Physical Chemistry

Physical Chemistry for Chemical Engineers I

Fall Semester 2015

Instructor: Shin-Hyun Kim (김신현, Room: 4101 - Ext.: 3911)

TA: Seung Yeol Lee (이승열, Room: 1111 –Ext.:3951, E-mail:

       Kwang Hui Je (제광휘, Room: 1111 –Ext.:3951, E-mail:

Class will meet at 10:30 a.m. on Mondays and Wednesdays (10:30-12:00) in #311 (Building E11).

Lecture notes and homework are available at KLMS system.


·         Peter Atkins and Julio de Paula: Atkins` Physical Chemistry, Oxford University Press.


·         J. M. Smith, H. C. Van Ness, M. M. Abbott: Introduction to Chemical Engineering Thermodynamics, McGraw-Hill, New York

·         Pierre-Gilles de Gennes, Francoise Brochard-Wyart, and David Quere: Capillarity and Wetting Phenomena: drops, bubbles, pearls, waves, Springer, New York, NY

GradingThere will be problem sets, a midterm exam, and a final exam. All exams will be in-class and will have time limits in the range of 2 hours. A probable weighting scheme for calculating the final grade is as follows:

Homework                                      20 %

Midterm                                          35 %

Final                                               35 %

Attendance                                     10 %

General description for course: In this course, we study the basic principles of physical chemistry to deal with problems in chemical and biomolecular engineering. Physical Chemistry is the study of macroscopic, atomic, subatomic, and particulate phenomena in chemical systems in terms of laws and concepts of physics, which include thermodynamics, phase behavior, molecular motion, and kinetics of chemical reaction. Through this course, students will learn fundamentals of molecular motion and chemical reaction, and this helps them understand advanced courses in chemical engineering. The scope of this course is outlined below.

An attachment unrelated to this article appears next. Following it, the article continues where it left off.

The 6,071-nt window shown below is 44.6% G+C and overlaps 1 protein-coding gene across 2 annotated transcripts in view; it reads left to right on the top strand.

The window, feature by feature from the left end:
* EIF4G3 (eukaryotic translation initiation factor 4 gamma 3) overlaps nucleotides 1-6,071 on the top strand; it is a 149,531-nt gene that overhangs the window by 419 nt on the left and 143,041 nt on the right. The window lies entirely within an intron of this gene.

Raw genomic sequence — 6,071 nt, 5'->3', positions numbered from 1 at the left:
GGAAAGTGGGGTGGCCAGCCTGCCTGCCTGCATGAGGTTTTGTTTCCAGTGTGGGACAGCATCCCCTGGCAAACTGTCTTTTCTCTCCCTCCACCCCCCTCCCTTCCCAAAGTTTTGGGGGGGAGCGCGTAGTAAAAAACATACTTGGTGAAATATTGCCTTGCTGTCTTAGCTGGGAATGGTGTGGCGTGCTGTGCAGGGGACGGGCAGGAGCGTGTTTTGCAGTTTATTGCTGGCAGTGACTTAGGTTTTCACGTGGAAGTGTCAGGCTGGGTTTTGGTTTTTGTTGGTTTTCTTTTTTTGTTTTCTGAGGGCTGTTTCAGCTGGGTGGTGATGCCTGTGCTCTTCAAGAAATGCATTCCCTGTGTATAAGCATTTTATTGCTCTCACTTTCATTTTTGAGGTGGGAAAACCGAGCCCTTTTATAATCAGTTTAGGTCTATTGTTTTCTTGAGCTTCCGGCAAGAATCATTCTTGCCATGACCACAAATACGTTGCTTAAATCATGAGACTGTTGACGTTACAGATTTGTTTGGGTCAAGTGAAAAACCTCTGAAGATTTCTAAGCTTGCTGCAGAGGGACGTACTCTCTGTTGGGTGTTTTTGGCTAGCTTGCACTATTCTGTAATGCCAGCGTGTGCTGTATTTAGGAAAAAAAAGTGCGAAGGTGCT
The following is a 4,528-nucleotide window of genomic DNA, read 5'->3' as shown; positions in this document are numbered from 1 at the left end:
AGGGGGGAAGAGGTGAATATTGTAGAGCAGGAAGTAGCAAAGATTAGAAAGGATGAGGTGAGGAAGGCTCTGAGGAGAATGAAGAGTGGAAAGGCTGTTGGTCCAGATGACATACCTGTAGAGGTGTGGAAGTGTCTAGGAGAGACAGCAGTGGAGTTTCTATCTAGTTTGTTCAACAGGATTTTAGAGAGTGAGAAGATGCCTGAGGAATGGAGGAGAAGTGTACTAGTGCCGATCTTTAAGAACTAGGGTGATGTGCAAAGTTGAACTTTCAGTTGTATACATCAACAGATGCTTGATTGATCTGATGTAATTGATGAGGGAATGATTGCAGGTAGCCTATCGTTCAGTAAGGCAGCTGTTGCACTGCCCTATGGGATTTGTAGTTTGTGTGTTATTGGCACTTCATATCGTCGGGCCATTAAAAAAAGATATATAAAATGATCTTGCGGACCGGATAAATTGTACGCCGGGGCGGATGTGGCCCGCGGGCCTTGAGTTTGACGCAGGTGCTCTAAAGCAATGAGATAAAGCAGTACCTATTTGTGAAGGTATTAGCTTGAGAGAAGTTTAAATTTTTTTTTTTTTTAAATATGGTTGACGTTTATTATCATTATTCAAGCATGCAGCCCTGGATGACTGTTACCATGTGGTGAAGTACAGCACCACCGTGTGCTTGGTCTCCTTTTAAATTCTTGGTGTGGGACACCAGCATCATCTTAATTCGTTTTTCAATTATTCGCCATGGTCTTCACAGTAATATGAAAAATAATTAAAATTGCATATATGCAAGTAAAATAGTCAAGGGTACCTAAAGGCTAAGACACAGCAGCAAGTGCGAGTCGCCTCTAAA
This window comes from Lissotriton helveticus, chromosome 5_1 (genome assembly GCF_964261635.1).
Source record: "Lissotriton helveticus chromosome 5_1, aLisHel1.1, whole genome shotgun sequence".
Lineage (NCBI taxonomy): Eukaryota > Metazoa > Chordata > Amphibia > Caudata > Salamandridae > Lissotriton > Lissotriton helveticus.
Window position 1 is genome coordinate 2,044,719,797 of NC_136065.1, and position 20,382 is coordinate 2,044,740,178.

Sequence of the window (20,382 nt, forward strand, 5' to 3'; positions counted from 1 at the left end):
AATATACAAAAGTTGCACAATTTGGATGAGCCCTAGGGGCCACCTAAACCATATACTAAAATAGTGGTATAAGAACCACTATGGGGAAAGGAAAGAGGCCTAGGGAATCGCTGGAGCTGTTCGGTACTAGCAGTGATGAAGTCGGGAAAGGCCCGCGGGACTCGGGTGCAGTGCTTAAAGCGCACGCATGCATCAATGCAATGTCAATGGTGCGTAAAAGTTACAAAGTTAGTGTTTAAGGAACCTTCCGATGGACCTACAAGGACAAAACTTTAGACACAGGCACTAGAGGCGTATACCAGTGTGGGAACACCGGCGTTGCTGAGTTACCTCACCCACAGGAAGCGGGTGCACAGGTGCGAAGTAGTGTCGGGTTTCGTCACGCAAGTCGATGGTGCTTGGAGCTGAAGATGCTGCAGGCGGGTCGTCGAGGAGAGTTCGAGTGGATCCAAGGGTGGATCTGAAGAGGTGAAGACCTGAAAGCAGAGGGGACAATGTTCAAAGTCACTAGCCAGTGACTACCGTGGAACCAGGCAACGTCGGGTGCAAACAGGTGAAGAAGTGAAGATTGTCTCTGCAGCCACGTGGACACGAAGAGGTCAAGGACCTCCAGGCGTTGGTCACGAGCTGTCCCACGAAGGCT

Course Outline

1. The properties of gas (Chapter 1)

      A. The perfect gas

      B. Real gases


2. The first law of thermodynamics (Chapter 2)

A.   The basic concepts

B.    Thermochemistry

C.    State functions and exact differntials

3. The second law of thermodynamics (Chapter 3)

      A. The direction of spontaneous change

      B. Concentrating on the system

      C. Combining the first and second laws


4. Physical transformations of pure substances (Chapter 4)

      A. Phase diagrams

      B. Phase stability and phase transitions


5. Simple mixture (Chapter 5)

      A. The thermodynamic description of mixtures

B. The properties of solutions

C. Phase diagrams of binary systems

      C. Activities


6. Chemical Equilibrium (Chapter 6)

A. Spontaneous chemical reactions

      B. The response of equilibria to the conditions

C. Equilibrium electrochemistry


7. Molecules in motion (Chapter 20)

      A. Molecular motion in gases

      B. Molecular motion in liquids

C. Diffusion


8. The rates of chemical reactions (Chapter 21)

      A. Empirical chemical kinetics

      B. Accounting for the rate laws


9. Reaction dynamics (Chapter 22)

      A. Reactive encounters

      B. Transition state theory

      C. The dynamics of molecular collisions

      D. The dynamics of electron transfer


10. Catalyst (Chapter 23)

      A. Homogeneous catalysis

      B. Heterogeneous catalysis